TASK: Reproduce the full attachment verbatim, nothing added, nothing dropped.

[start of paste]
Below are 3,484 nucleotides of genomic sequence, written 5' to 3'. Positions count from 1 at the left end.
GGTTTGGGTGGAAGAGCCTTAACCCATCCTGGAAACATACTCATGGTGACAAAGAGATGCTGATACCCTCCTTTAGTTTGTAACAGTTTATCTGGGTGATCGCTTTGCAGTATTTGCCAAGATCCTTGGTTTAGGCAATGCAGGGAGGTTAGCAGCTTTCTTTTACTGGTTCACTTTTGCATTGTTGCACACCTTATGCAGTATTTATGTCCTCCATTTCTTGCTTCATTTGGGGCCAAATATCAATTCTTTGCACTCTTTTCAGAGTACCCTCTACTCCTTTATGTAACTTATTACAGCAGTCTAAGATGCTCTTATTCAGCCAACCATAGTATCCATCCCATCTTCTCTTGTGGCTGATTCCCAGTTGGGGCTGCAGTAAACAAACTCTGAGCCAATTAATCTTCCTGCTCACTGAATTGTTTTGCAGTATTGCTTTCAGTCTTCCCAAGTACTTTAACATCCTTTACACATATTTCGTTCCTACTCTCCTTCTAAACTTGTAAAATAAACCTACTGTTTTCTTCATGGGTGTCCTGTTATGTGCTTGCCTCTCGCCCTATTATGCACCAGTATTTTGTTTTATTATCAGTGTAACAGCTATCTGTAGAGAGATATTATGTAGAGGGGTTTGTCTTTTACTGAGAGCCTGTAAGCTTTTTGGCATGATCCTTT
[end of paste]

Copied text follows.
Below are 3,484 nucleotides of genomic sequence, written 5' to 3'. Positions count from 1 at the left end.
GGTTTGGGTGGAAGAGCCTTAACCCATCCTGGAAACATACTCATGGTGACAAAGAGATGCTGATACCCTCCTTTAGTTTGTAACAGTTTATCTGGGTGATCGCTTTGCAGTATTTGCCAAGATCCTTGGTTTAGGCAATGCAGGGAGGTTAGCAGCTTTCTTTTACTGGTTCACTTTTGCATTGTTGCACACCTTATGCAGTATTTATGTCCTCCATTTCTTGCTTCATTTGGGGCCAAATATCAATTCTTTGCACTCTTTTCAGAGTACCCTCTACTCCTTTATGTAACTTATTACAGCAGTCTAAGATGCTCTTATTCAGCCAACCATAGTATCCATCCCATCTTCTCTTGTGGCTGATTCCCAGTTGGGGCTGCAGTAAACAAACTCTGAGCCAATTAATCTTCCTGCTCACTGAATTGTTTTGCAGTATTGCTTTCAGTCTTCCCAAGTACTTTAACATCCTTTACACATATTTCGTTCCTACTCTCCTTCTAAACTTGTAAAATAAACCTACTGTTTTCTTCATGGGTGTCCTGTTATGTGCTTGCCTCTCGCCCTATTATGCACCAGTATTTTGTTTTATTATCAGTGTAACAGCTATCTGTAGAGAGATATTATGTAGAGGGGTTTGTCTTTTACTGAGAGCCTGTAAGCTTTTTGGCATGATCCTTT